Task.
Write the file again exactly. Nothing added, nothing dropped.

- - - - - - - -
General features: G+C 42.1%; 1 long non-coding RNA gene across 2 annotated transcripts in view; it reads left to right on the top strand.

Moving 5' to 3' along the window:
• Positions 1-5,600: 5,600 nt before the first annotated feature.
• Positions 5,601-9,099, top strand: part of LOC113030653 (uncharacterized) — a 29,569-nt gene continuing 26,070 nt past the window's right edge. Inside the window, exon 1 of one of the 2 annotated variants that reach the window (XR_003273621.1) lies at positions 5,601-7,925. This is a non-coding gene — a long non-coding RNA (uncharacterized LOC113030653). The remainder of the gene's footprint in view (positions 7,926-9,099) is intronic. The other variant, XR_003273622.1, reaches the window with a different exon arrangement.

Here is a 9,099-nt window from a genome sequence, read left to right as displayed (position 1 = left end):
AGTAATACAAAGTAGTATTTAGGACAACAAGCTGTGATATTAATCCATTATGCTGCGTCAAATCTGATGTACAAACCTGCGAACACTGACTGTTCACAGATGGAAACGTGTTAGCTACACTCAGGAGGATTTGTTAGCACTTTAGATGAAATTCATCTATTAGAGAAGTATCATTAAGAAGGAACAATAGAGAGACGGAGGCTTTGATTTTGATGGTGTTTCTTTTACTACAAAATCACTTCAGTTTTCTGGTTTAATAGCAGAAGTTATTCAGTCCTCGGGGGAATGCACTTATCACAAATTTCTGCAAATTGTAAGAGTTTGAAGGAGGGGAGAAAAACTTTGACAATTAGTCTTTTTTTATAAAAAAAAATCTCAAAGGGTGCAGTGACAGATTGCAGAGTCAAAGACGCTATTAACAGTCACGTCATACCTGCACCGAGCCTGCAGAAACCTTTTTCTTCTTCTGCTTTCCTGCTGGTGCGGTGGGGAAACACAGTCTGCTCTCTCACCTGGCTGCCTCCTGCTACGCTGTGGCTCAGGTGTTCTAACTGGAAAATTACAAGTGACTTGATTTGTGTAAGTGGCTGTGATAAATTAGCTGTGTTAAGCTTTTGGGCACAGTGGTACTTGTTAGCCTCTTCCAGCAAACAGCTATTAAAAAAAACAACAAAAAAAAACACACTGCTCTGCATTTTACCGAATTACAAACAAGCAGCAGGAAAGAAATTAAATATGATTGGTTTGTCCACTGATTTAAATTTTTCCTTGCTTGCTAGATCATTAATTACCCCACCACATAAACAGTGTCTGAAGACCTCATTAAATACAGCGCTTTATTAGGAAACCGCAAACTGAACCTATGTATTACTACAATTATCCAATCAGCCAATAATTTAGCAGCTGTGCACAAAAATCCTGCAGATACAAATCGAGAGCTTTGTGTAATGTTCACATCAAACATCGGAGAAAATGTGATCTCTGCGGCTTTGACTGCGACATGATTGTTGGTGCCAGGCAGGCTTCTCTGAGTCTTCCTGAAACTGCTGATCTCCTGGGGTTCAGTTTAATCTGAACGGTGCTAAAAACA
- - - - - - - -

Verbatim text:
General features: G+C 42.1%; 1 long non-coding RNA gene across 2 annotated transcripts in view; it reads left to right on the top strand.

Moving 5' to 3' along the window:
• Positions 1-5,600: 5,600 nt before the first annotated feature.
• Positions 5,601-9,099, top strand: part of LOC113030653 (uncharacterized) — a 29,569-nt gene continuing 26,070 nt past the window's right edge. Inside the window, exon 1 of one of the 2 annotated variants that reach the window (XR_003273621.1) lies at positions 5,601-7,925. This is a non-coding gene — a long non-coding RNA (uncharacterized LOC113030653). The remainder of the gene's footprint in view (positions 7,926-9,099) is intronic. The other variant, XR_003273622.1, reaches the window with a different exon arrangement.

Here is a 9,099-nt window from a genome sequence, read left to right as displayed (position 1 = left end):
AGTAATACAAAGTAGTATTTAGGACAACAAGCTGTGATATTAATCCATTATGCTGCGTCAAATCTGATGTACAAACCTGCGAACACTGACTGTTCACAGATGGAAACGTGTTAGCTACACTCAGGAGGATTTGTTAGCACTTTAGATGAAATTCATCTATTAGAGAAGTATCATTAAGAAGGAACAATAGAGAGACGGAGGCTTTGATTTTGATGGTGTTTCTTTTACTACAAAATCACTTCAGTTTTCTGGTTTAATAGCAGAAGTTATTCAGTCCTCGGGGGAATGCACTTATCACAAATTTCTGCAAATTGTAAGAGTTTGAAGGAGGGGAGAAAAACTTTGACAATTAGTCTTTTTTTATAAAAAAAAATCTCAAAGGGTGCAGTGACAGATTGCAGAGTCAAAGACGCTATTAACAGTCACGTCATACCTGCACCGAGCCTGCAGAAACCTTTTTCTTCTTCTGCTTTCCTGCTGGTGCGGTGGGGAAACACAGTCTGCTCTCTCACCTGGCTGCCTCCTGCTACGCTGTGGCTCAGGTGTTCTAACTGGAAAATTACAAGTGACTTGATTTGTGTAAGTGGCTGTGATAAATTAGCTGTGTTAAGCTTTTGGGCACAGTGGTACTTGTTAGCCTCTTCCAGCAAACAGCTATTAAAAAAAACAACAAAAAAAAACACACTGCTCTGCATTTTACCGAATTACAAACAAGCAGCAGGAAAGAAATTAAATATGATTGGTTTGTCCACTGATTTAAATTTTTCCTTGCTTGCTAGATCATTAATTACCCCACCACATAAACAGTGTCTGAAGACCTCATTAAATACAGCGCTTTATTAGGAAACCGCAAACTGAACCTATGTATTACTACAATTATCCAATCAGCCAATAATTTAGCAGCTGTGCACAAAAATCCTGCAGATACAAATCGAGAGCTTTGTGTAATGTTCACATCAAACATCGGAGAAAATGTGATCTCTGCGGCTTTGACTGCGACATGATTGTTGGTGCCAGGCAGGCTTCTCTGAGTCTTCCTGAAACTGCTGATCTCCTGGGGTTCAGTTTAATCTGAACGGTGCTAAAAACA